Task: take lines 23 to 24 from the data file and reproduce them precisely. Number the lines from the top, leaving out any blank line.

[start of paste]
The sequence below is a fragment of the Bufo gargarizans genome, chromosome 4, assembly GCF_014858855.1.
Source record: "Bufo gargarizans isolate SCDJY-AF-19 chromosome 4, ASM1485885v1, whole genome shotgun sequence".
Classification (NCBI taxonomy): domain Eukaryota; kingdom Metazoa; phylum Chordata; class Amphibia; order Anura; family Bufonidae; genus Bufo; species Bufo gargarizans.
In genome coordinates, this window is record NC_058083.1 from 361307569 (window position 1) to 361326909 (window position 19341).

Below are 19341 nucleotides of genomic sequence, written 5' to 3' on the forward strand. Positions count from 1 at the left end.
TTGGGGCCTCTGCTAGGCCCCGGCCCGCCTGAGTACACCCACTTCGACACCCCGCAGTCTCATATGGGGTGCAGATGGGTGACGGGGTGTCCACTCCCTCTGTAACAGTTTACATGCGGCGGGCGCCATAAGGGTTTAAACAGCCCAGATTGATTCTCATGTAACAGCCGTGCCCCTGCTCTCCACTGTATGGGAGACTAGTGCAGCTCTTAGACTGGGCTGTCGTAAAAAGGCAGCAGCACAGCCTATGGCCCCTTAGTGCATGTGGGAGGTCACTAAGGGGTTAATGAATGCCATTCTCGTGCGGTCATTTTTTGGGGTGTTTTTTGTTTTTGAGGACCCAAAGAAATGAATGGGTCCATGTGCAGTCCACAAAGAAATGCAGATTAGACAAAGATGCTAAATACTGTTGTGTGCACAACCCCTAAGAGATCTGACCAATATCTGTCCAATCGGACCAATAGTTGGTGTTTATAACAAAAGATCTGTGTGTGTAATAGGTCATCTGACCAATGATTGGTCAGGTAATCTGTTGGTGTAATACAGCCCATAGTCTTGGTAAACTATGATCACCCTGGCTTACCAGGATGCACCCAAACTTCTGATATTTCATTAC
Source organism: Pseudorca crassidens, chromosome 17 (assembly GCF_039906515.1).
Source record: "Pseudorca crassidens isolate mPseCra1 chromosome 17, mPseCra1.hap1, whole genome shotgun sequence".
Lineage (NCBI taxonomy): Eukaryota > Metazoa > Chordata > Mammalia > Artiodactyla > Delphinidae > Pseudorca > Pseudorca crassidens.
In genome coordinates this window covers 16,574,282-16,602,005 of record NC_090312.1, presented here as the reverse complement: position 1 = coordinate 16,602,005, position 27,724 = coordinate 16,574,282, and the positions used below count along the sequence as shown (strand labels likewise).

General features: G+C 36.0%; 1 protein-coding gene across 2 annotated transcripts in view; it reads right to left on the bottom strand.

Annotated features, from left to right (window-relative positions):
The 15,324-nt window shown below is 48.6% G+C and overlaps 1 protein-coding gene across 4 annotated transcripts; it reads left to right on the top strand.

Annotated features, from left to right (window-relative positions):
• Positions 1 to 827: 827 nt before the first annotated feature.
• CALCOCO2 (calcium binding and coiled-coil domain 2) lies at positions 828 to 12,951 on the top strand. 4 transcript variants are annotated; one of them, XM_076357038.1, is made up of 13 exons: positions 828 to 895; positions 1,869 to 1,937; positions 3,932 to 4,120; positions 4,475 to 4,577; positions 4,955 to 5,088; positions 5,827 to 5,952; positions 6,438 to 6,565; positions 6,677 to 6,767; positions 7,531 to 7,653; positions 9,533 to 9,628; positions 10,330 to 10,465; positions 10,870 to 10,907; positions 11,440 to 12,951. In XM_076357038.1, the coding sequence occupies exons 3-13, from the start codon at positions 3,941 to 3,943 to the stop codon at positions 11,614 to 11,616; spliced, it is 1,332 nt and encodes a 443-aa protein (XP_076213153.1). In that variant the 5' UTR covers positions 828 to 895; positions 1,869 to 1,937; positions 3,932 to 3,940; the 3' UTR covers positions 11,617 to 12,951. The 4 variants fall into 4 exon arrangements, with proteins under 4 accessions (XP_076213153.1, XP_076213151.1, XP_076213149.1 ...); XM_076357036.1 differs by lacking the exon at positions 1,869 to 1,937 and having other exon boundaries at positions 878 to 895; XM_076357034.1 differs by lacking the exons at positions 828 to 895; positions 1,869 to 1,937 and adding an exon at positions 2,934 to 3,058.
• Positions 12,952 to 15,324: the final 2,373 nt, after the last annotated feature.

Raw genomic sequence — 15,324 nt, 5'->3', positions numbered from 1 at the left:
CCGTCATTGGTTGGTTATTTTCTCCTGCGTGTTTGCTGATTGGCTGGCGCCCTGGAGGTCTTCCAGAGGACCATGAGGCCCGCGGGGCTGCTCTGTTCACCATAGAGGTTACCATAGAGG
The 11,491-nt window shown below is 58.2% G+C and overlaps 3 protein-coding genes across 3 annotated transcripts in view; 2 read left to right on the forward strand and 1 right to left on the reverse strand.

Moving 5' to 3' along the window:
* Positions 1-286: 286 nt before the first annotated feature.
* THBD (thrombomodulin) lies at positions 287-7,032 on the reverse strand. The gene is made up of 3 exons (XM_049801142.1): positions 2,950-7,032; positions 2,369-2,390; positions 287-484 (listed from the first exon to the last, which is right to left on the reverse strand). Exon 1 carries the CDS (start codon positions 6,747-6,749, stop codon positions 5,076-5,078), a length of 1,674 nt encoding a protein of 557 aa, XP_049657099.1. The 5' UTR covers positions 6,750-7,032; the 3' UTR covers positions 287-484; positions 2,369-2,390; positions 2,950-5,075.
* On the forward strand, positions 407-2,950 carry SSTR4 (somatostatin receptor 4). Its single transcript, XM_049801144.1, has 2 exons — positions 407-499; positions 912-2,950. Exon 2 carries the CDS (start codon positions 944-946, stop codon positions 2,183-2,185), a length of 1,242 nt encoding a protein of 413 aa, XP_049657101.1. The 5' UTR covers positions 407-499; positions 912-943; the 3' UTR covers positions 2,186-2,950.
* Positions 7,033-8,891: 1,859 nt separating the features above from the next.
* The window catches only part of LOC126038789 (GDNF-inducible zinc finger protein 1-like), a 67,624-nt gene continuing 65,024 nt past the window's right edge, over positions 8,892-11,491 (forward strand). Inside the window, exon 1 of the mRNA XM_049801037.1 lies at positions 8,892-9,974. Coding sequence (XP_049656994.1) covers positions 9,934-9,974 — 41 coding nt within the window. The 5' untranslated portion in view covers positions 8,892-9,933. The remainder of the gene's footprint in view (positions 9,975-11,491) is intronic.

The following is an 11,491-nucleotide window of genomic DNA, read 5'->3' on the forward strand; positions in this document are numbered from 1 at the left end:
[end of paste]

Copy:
* THBD (thrombomodulin) lies at positions 287-7,032 on the reverse strand. The gene is made up of 3 exons (XM_049801142.1): positions 2,950-7,032; positions 2,369-2,390; positions 287-484 (listed from the first exon to the last, which is right to left on the reverse strand). Exon 1 carries the CDS (start codon positions 6,747-6,749, stop codon positions 5,076-5,078), a length of 1,674 nt encoding a protein of 557 aa, XP_049657099.1. The 5' UTR covers positions 6,750-7,032; the 3' UTR covers positions 287-484; positions 2,369-2,390; positions 2,950-5,075.
* On the forward strand, positions 407-2,950 carry SSTR4 (somatostatin receptor 4). Its single transcript, XM_049801144.1, has 2 exons — positions 407-499; positions 912-2,950. Exon 2 carries the CDS (start codon positions 944-946, stop codon positions 2,183-2,185), a length of 1,242 nt encoding a protein of 413 aa, XP_049657101.1. The 5' UTR covers positions 407-499; positions 912-943; the 3' UTR covers positions 2,186-2,950.